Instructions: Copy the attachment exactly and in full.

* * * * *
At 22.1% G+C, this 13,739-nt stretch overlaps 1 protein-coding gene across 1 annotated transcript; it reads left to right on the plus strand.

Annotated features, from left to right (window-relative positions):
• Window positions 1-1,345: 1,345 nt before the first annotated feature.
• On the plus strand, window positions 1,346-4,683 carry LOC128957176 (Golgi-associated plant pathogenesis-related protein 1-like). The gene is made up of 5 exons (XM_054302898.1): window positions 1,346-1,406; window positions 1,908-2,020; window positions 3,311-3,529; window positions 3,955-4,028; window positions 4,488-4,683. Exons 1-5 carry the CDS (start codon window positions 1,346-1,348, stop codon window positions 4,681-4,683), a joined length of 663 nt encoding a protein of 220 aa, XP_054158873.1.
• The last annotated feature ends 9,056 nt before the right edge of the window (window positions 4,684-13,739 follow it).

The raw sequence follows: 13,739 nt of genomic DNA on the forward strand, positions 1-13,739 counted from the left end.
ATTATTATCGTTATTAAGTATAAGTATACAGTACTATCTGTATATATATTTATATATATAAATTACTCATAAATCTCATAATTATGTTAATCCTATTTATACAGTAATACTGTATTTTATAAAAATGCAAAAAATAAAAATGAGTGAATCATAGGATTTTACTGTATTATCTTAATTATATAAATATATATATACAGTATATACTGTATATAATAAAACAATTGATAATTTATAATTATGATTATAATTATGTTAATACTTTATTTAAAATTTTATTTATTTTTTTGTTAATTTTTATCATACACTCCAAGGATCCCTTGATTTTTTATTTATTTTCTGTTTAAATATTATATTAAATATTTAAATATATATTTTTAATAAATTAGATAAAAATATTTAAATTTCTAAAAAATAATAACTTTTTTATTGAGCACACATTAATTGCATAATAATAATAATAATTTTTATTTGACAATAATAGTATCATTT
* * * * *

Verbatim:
At 22.1% G+C, this 13,739-nt stretch overlaps 1 protein-coding gene across 1 annotated transcript; it reads left to right on the plus strand.

Annotated features, from left to right (window-relative positions):
• Window positions 1-1,345: 1,345 nt before the first annotated feature.
• On the plus strand, window positions 1,346-4,683 carry LOC128957176 (Golgi-associated plant pathogenesis-related protein 1-like). The gene is made up of 5 exons (XM_054302898.1): window positions 1,346-1,406; window positions 1,908-2,020; window positions 3,311-3,529; window positions 3,955-4,028; window positions 4,488-4,683. Exons 1-5 carry the CDS (start codon window positions 1,346-1,348, stop codon window positions 4,681-4,683), a joined length of 663 nt encoding a protein of 220 aa, XP_054158873.1.
• The last annotated feature ends 9,056 nt before the right edge of the window (window positions 4,684-13,739 follow it).

The raw sequence follows: 13,739 nt of genomic DNA on the forward strand, positions 1-13,739 counted from the left end.
ATTATTATCGTTATTAAGTATAAGTATACAGTACTATCTGTATATATATTTATATATATAAATTACTCATAAATCTCATAATTATGTTAATCCTATTTATACAGTAATACTGTATTTTATAAAAATGCAAAAAATAAAAATGAGTGAATCATAGGATTTTACTGTATTATCTTAATTATATAAATATATATATACAGTATATACTGTATATAATAAAACAATTGATAATTTATAATTATGATTATAATTATGTTAATACTTTATTTAAAATTTTATTTATTTTTTTGTTAATTTTTATCATACACTCCAAGGATCCCTTGATTTTTTATTTATTTTCTGTTTAAATATTATATTAAATATTTAAATATATATTTTTAATAAATTAGATAAAAATATTTAAATTTCTAAAAAATAATAACTTTTTTATTGAGCACACATTAATTGCATAATAATAATAATAATTTTTATTTGACAATAATAGTATCATTT